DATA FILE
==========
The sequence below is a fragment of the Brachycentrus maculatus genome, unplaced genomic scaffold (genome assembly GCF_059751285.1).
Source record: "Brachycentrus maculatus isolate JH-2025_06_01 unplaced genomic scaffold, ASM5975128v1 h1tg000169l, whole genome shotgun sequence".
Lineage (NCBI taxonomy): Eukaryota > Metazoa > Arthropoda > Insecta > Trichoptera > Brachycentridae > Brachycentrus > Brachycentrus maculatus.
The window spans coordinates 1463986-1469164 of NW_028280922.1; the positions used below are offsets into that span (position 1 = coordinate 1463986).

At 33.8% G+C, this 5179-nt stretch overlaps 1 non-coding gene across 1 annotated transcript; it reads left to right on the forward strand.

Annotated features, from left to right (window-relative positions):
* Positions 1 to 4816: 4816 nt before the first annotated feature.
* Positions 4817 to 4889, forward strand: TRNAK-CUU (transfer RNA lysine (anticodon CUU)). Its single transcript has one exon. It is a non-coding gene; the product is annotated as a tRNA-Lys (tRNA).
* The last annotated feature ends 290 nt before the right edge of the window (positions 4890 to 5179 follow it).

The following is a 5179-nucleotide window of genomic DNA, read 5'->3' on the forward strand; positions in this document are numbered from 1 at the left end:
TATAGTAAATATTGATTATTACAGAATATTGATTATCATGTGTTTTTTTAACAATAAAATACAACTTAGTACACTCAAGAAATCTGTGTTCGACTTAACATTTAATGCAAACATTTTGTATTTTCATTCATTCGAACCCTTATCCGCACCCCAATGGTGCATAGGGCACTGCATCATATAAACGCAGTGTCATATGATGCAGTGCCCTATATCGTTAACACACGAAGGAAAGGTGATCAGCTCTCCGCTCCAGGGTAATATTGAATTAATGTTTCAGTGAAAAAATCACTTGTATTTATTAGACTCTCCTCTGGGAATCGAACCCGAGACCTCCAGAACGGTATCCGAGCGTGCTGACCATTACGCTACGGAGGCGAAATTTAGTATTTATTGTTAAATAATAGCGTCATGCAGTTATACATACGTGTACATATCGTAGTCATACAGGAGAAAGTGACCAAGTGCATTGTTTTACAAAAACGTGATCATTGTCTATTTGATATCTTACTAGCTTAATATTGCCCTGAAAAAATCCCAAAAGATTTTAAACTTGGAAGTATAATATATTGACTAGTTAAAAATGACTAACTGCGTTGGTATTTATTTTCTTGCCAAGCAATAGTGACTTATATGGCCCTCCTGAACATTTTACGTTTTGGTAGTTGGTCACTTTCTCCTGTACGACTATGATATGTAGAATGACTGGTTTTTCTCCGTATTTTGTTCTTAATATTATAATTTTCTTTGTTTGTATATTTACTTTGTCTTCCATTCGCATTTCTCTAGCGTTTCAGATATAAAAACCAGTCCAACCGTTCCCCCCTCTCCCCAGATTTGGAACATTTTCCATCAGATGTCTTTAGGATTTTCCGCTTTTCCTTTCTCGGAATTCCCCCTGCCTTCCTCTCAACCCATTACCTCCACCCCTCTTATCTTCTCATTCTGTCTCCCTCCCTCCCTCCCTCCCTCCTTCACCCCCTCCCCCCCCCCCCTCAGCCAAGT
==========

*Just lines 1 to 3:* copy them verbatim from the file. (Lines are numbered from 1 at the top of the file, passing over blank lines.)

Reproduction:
The sequence below is a fragment of the Brachycentrus maculatus genome, unplaced genomic scaffold (genome assembly GCF_059751285.1).
Source record: "Brachycentrus maculatus isolate JH-2025_06_01 unplaced genomic scaffold, ASM5975128v1 h1tg000169l, whole genome shotgun sequence".
Lineage (NCBI taxonomy): Eukaryota > Metazoa > Arthropoda > Insecta > Trichoptera > Brachycentridae > Brachycentrus > Brachycentrus maculatus.